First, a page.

SoLita Las Olas: SoBe Meets Home-Style Italian

Categories: First Look
SoLita chicken parm.jpg
Photos by Eric Barton
Solita's chicken parm: great red sauce but soggy breading.

The new SoLita Las Olas sure looks South Beach chic. It's as much a bar as a restaurant, with two lounge areas and a living-room-style hangout with couches and love seats smack in the middle. There are tables for dinner too, but it's clear by the trip-hop bass thumping in the background that SoLita is going for style.

That's also evident from the slightly melancholy slogan on its website: "The perfect place to socialize or be romantic in an ambience reminiscent of more glamorous times."

There's no mention of food in that slogan, but at least according to a first taste of a few dishes recently, the menu is far from overlooked.

SoLita, an acronym for South of Little Italy, was opened by Steven Dapuzzo, a former Taverna Eros consultant, and Alan Myers, who spent ten years at Café
Martorano. Like Café Martorano, food is unquestionably home-style Italian, with generous plates of pasta and an emphasis on things like meatballs and ricotta. Not what you'd expect to find at a South Beach-style venue.

Oddly, however, that mix seems to have worked. On a recent Tuesday night, every seat was taken, and Drakkar-wearing patrons were lined up at the hostess stand wondering when a table would open up.

SoLita Italian Poppers.jpg
Italian poppers: nice and simple, just don't try to fork and knife them.
If those guys in three-buttons-opened shirts ended up with a table, they'd find a menu dominated by simple Italian classics, like cheese and spinach ravioli and linguine with clams. We started with one of the more unusual-sounding items, the "Italian poppers" ($8.50), small, grilled peppers stuffed with fresh ricotta, herbs, and lemon. They were nicely simple, but a bit hard to eat with the cheese spurting out from the fat end.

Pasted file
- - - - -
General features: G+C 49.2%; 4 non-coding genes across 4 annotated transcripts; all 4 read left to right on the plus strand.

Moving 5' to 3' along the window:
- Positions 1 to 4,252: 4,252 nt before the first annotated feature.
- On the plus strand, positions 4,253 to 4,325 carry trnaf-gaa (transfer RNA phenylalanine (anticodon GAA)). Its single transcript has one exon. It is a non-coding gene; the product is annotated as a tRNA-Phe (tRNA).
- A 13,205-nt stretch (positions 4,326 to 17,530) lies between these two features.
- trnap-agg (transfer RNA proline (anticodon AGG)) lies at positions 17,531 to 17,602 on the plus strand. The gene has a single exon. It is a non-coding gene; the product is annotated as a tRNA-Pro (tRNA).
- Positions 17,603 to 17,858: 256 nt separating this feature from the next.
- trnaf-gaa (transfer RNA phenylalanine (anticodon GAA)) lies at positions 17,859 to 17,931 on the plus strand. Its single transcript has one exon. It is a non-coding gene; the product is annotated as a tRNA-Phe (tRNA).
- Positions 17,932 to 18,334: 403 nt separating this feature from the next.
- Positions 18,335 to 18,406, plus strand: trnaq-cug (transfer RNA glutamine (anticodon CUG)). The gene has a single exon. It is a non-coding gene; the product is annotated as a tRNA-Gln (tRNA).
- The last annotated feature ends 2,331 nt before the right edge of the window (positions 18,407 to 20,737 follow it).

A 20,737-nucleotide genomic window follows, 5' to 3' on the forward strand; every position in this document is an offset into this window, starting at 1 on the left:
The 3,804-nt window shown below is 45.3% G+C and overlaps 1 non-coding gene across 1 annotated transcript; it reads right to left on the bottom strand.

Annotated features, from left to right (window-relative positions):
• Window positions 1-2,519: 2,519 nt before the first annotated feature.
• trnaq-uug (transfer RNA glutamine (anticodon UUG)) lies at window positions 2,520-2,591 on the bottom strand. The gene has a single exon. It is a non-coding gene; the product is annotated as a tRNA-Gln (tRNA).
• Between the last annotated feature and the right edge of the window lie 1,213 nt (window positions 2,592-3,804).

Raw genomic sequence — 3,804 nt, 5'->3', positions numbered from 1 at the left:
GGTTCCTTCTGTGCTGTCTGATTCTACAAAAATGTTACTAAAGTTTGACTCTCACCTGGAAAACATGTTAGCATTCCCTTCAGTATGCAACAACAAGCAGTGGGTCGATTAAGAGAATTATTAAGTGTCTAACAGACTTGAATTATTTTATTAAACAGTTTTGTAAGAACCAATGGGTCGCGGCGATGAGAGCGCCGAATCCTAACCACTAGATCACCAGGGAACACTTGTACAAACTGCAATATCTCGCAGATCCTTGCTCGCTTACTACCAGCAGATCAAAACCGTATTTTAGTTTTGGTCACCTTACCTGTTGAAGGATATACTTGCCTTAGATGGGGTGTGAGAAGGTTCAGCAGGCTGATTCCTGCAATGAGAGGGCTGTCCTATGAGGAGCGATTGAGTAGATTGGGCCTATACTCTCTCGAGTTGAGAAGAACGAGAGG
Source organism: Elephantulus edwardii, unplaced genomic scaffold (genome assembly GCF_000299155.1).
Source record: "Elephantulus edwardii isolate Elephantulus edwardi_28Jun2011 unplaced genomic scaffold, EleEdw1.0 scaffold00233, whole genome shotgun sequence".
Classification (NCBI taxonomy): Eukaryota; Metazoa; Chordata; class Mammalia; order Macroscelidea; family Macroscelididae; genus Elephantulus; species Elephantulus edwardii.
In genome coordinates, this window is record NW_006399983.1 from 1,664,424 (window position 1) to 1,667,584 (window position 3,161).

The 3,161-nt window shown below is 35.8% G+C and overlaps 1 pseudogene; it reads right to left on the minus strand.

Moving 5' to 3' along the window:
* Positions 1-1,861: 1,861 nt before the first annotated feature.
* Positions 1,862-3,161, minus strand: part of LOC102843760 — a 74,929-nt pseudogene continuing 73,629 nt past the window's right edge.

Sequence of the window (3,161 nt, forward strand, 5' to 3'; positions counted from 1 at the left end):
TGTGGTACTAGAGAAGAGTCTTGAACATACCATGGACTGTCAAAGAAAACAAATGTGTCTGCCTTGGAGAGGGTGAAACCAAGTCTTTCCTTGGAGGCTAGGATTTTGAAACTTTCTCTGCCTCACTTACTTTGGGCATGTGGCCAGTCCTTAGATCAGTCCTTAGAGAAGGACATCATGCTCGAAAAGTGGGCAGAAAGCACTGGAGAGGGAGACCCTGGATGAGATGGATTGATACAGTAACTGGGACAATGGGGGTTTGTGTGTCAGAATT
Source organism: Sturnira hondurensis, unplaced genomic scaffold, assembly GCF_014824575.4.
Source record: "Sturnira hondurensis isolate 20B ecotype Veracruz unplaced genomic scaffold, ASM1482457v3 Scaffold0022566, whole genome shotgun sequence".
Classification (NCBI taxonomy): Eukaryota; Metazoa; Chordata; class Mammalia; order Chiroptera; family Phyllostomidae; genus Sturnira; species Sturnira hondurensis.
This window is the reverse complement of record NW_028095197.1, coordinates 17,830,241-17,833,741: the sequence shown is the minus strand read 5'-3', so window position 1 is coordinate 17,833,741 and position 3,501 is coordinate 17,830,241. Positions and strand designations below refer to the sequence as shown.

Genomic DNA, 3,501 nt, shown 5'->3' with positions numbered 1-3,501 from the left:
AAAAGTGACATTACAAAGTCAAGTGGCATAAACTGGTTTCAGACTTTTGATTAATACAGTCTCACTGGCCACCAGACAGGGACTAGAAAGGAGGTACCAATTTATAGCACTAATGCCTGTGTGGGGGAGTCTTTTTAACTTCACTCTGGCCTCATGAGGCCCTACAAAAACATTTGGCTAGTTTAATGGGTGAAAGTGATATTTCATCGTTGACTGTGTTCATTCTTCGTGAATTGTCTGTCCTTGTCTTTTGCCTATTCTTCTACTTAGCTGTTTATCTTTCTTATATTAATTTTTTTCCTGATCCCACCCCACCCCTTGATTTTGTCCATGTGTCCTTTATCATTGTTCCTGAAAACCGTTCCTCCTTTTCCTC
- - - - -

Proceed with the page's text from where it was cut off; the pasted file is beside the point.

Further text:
The rigatoni was great, but it doesn't look much like South Beach.​ Instead, it's a great representation of that simple Sunday-dinner-style plate. It came with two meatballs, a chunk of slow-braised pork, and a heap of nicely seasoned ricotta. It was clear the place hasn't adopted South Beach prices, though, considering that massive meal rang in at just $22.

SoLita rigatoni.jpg
Less impressive, however, was the "classic parmigiana style" chicken with fresh mozzarella. The chicken was pounded so thin that it's no surprise it got a bit overcooked, and the breading lacked the crispy edges of "classic" chicken Parmesan. Just the same, the red gravy, which also appeared on the rigatoni, did impart the $20 dish with the flavors of a well-seasoned sauce. Just get those edges crispy.

For a month-old place, SoLita had a good command of service. A mistake on the appetizer, for instance, was corrected not only by removing it from the bill but also by the manager's comping our table a round of drinks.

It's a good thing to get drinks comped at SoLita too, because that's the only part of the menu that's South Beach-like, with glasses of wine hovering around $13.

But judging from the turnout, patrons aren't so worried about the drink prices. They're eating huge plates of pasta and, apparently, reminiscing about "more glamorous times."

SoLita is located at 1032 E. Las Olas Blvd. in Fort Lauderdale. It opens at 5 p.m. and closes "when the party's over." Call 954-357-2616, or visit

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